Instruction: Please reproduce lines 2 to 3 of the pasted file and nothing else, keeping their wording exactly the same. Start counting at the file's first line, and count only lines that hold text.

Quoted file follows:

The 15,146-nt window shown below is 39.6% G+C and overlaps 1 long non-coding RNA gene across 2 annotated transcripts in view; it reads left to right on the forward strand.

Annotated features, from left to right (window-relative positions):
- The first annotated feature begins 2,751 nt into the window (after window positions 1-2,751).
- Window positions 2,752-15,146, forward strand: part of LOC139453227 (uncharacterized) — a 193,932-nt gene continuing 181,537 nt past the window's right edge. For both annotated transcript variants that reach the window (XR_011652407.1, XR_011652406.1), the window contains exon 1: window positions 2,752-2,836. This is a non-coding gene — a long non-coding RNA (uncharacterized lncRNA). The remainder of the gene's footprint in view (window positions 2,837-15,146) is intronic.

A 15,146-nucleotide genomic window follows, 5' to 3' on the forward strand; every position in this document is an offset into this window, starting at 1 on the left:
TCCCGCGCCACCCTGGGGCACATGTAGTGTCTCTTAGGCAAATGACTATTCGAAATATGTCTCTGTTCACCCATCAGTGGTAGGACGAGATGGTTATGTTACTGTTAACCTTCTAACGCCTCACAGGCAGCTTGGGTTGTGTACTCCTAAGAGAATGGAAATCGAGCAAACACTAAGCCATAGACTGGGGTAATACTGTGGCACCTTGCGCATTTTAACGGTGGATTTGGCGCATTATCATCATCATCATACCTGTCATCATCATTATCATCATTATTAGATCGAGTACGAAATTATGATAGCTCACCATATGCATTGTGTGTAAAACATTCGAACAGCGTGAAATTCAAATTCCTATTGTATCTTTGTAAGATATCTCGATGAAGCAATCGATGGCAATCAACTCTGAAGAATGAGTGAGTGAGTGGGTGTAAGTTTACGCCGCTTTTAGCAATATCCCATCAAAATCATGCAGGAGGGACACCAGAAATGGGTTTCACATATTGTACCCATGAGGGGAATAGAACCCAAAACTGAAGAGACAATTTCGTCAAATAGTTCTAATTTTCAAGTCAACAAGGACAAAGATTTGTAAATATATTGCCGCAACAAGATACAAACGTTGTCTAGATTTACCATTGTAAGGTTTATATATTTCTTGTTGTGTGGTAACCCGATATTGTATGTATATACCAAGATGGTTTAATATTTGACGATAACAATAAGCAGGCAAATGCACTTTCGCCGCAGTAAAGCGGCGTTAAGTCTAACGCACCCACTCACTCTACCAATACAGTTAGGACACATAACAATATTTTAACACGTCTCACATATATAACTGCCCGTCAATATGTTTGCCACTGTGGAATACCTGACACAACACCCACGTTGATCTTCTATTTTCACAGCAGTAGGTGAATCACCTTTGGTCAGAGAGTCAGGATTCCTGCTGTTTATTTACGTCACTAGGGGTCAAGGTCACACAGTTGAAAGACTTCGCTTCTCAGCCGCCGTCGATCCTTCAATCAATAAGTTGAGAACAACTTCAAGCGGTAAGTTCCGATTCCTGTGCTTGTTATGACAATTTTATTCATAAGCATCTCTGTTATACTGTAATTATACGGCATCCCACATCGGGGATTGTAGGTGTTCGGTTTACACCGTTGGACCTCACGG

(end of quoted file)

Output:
Annotated features, from left to right (window-relative positions):
- The first annotated feature begins 2,751 nt into the window (after window positions 1-2,751).